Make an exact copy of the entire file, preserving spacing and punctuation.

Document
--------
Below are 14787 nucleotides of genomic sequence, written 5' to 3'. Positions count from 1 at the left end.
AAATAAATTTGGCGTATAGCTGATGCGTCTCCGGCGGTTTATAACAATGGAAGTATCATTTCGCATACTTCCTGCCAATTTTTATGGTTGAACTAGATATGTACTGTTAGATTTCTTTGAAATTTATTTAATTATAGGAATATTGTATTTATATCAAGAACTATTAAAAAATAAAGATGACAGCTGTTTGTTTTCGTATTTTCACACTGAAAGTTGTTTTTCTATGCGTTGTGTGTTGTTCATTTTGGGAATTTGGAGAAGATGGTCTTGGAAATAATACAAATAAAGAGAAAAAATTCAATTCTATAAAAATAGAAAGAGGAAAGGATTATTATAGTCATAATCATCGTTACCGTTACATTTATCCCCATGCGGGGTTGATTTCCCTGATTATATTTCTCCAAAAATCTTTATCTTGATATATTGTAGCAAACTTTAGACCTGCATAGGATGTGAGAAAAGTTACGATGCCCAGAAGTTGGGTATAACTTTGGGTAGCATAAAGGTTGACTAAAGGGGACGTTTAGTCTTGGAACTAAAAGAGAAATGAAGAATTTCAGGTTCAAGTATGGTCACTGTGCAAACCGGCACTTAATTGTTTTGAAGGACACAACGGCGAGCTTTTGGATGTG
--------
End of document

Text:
Below are 14787 nucleotides of genomic sequence, written 5' to 3'. Positions count from 1 at the left end.
AAATAAATTTGGCGTATAGCTGATGCGTCTCCGGCGGTTTATAACAATGGAAGTATCATTTCGCATACTTCCTGCCAATTTTTATGGTTGAACTAGATATGTACTGTTAGATTTCTTTGAAATTTATTTAATTATAGGAATATTGTATTTATATCAAGAACTATTAAAAAATAAAGATGACAGCTGTTTGTTTTCGTATTTTCACACTGAAAGTTGTTTTTCTATGCGTTGTGTGTTGTTCATTTTGGGAATTTGGAGAAGATGGTCTTGGAAATAATACAAATAAAGAGAAAAAATTCAATTCTATAAAAATAGAAAGAGGAAAGGATTATTATAGTCATAATCATCGTTACCGTTACATTTATCCCCATGCGGGGTTGATTTCCCTGATTATATTTCTCCAAAAATCTTTATCTTGATATATTGTAGCAAACTTTAGACCTGCATAGGATGTGAGAAAAGTTACGATGCCCAGAAGTTGGGTATAACTTTGGGTAGCATAAAGGTTGACTAAAGGGGACGTTTAGTCTTGGAACTAAAAGAGAAATGAAGAATTTCAGGTTCAAGTATGGTCACTGTGCAAACCGGCACTTAATTGTTTTGAAGGACACAACGGCGAGCTTTTGGATGTG